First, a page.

We need to remember this collection...
Riccardo Tisci Wows with Givenchy’s Fall Couture Collection
As the resident dark horse of the fashion world, Riccardo Tisci lured viewers into an altered state of consciousness for Givenchy’s fall 2010 couture collection. His continuous ability to romanticize death shown through in each of the the luxe confections, sequentially working to guide audiences deeper and deeper into a tangible fragment of Tisci’s own world.
Opting to show the collection in presentation form rather than on a runway evoked an intimate, elegant setting from one of couture’s modern masters of the mid-twentieth century. By allowing guests to interact with the gowns and mingle with the silhouettes, they were given a better view of every deserving detail in order to maximize the overall effect of Tisci’s meticulous handiwork. In a typical runway setting, sublime details such as the zippers made of bones, tulle underlay, and pearl encrusted bodices would have been lost to the eye of the viewer.
The first piece, as shown on Natasha Poly, was a stunning technical achievement from one of the French Federation of Fashion and of Ready-to-Wear of Couturiers and Fashion Designer’s youngest members. Seamlessly transitioning from the flat, skeletal pattern of the bodice into the gushing feathered skirt reminded Givenchy devotees why his collections are continuously one of the most anticipated each season. She wore a dress so incomprehensibly intricate and mentally devastating that it was easy to imagine Tim Burton casting it on a new take of Walt Disney’s Snow White. The sheer paneling and elaborate embroidery worked together to form a suggestively contemporary gown that could just as easily be sent to the Oscars, or to the set of a Twilight film.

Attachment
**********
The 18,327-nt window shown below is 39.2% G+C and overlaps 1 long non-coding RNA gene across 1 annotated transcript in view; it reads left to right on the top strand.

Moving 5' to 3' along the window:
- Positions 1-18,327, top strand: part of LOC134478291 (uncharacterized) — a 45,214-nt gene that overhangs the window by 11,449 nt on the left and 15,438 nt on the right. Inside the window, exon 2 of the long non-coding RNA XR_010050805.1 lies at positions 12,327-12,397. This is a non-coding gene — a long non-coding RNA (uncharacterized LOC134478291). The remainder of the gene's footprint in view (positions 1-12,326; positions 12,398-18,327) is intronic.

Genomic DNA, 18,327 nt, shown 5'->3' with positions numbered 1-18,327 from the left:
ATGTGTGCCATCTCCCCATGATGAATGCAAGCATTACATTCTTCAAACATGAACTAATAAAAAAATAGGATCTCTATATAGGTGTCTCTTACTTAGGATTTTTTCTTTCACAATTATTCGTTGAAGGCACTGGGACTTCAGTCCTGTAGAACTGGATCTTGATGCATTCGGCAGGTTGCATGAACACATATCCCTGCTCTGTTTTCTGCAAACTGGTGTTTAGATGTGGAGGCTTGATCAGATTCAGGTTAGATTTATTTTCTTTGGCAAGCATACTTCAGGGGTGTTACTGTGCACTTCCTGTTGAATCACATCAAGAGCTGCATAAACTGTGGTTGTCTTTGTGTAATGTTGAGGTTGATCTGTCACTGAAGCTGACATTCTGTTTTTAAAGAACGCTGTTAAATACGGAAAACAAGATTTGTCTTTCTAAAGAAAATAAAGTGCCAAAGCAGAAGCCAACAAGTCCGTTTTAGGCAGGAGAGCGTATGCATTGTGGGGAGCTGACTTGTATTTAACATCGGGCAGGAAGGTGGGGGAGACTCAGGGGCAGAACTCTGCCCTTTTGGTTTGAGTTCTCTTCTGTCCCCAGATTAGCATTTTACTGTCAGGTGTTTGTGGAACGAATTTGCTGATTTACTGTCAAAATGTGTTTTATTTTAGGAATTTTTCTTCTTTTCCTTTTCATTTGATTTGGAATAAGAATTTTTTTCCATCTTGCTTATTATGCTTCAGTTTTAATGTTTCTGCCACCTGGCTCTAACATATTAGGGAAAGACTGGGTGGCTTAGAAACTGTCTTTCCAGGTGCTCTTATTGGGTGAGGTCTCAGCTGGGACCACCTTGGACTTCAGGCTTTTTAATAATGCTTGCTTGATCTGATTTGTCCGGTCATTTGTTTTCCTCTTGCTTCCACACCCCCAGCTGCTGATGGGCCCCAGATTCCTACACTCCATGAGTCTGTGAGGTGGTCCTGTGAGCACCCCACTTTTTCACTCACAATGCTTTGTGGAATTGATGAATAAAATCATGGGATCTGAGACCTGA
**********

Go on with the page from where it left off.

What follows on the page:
As the designer attests, this collection is somewhat of an ode to the Mexican artist Frida Kahlo, the surrealist painter who was best known for her self-portraits and dark obsession with morality. Tisci interpreted her lifelong obsession with death through his melange of signatures: lace, fringe and degrade, which were scrupulously applied to resemble the decaying human form.
A man known for his gothic aesthetic, Tisci proved that he could work even the nearly all-white palette into his grotesque vision for the collection. The gowns that made up the ten-piece collection were the sort of thing one imagines only the truly ingenious could conjure up. The story of his mental and physical pain was lined up before our eyes as he executed his vision through well cut fabric and hand curled feathers. The mind-numbing intensity highlighted Tisci’s penchant for ornate extravagance.
In the end, this collection perfectly captured Tisci’s capacity to demonstrate his mastery of modern design, coupled with his ability to make the Cimmerian shade of death look appealing.